Is "Right of Way" a Viable Defense in an Auto Accident Case?
Most people don’t know that, yes, violating right-of-way rules may be a viable defense in auto accident cases. This even applies to pedestrian-vehicle accidents where a pedestrian has violated the right-of-way rules. So when trying to establish fault in auto accidents involving right-of-way violations, the decision will be based on which party has violated the right-of-way laws in New Jersey.
New Jersey Right-of-Way Rules
- Always yield the right-of-way to emergency vehicles such as ambulances, police cars, and fire trucks if they are flashing their lights and sounding sirens.
- Blind pedestrians and people in motorized scooters or other mobility aids have the right-of-way always have the right-of-way when attempting to cross the road.
- Postal vehicles and buses have the right-of-way when trying to re-enter traffic.
- Always yield to vehicles that are already in intersections.
- Trains that are approaching crossings have the right-of-way.
- Always give right-of-way to pedestrians crossing.
- Like motorists, pedestrians should also follow the traffic rules. But even if pedestrians are crossing against a stop sign or jaywalking, motorists should ideally yield the right-of-way to avoid preventable accidents.
- Vehicles in intersections have the right-of-way.
- Never assume that other motorists will automatically yield even when you know they should.
- Always drive like you’re the one that should give right-of-way until you’re sure of your position.
- At multi-way stops, always yield to motorists on the right if you can’t tell if you or the other motorist were there first.
- Drivers should always yield to traffic that’s already in a position when your failure to give right-of-way could result in an accident.
- When a stop sign or street light in an intersection isn’t functioning or is blinking, you must approach with extreme caution and give right-of-way to vehicles that have reached the intersection before you. You should likewise give right-of-way to vehicles on the right, just how you would yield right-of-way at a stop sign.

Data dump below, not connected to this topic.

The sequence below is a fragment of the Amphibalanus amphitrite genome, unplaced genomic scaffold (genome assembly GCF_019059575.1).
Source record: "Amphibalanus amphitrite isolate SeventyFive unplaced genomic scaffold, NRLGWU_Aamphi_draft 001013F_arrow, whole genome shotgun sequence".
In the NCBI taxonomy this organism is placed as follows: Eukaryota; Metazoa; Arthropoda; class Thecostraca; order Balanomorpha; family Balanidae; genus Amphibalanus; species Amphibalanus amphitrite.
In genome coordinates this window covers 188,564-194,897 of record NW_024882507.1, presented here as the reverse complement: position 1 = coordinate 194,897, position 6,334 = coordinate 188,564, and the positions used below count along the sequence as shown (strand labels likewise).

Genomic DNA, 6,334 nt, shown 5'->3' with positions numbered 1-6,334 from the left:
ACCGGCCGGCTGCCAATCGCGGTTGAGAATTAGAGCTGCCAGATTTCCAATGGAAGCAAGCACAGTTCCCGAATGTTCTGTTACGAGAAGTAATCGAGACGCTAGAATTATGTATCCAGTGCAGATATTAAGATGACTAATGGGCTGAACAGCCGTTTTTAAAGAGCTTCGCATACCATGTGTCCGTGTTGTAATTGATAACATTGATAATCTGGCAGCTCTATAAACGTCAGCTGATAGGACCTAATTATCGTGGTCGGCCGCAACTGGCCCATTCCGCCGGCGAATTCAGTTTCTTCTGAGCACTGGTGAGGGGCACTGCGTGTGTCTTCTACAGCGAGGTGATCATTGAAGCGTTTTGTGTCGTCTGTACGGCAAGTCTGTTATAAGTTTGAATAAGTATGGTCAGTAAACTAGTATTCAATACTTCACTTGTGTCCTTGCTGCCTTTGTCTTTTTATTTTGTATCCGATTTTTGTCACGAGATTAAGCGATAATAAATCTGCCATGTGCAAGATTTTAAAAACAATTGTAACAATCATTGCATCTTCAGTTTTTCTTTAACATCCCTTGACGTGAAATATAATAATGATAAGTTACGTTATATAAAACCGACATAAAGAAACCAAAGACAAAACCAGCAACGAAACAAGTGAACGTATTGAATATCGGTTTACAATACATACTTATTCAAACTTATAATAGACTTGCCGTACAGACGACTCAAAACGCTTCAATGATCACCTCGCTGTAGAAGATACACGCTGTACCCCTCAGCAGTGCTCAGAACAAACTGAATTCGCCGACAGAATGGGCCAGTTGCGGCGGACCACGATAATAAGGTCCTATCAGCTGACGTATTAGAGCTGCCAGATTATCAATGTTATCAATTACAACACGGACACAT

Determining Fault for Auto Accidents Involving Right-of-Way Violations
In New Jersey, insurance companies will investigate the auto accident to determine how much fault each party contributed to the accident’s circumstances. But if you’re seeking compensation from your no-fault insurance or personal injury protection (PIP) or collision coverage, the comparative negligence rule will not apply. On the other hand, if you’re seeking compensation against another driver, their insurance provider will determine to what extent and whether their client is at fault for the auto accident.
In some cases, unfortunately, parties in auto accidents do not agree on how the accident occurred or may have differing accounts of which party is more at fault for the accident. In cases like these, you have the legal right to file a claim against the other party to resolve the dispute.
Consult an Experienced New Jersey Auto Accident Attorney Now
Pedestrians, cyclists, drivers, and other motorists that have been injured in accidents that involve right-of-way violations may have the right to seek proper compensation. Contact the Leonard Legal Group via our quick online form to schedule a free consultation with our experienced New Jersey auto accident attorney or call us at 973-984-1414.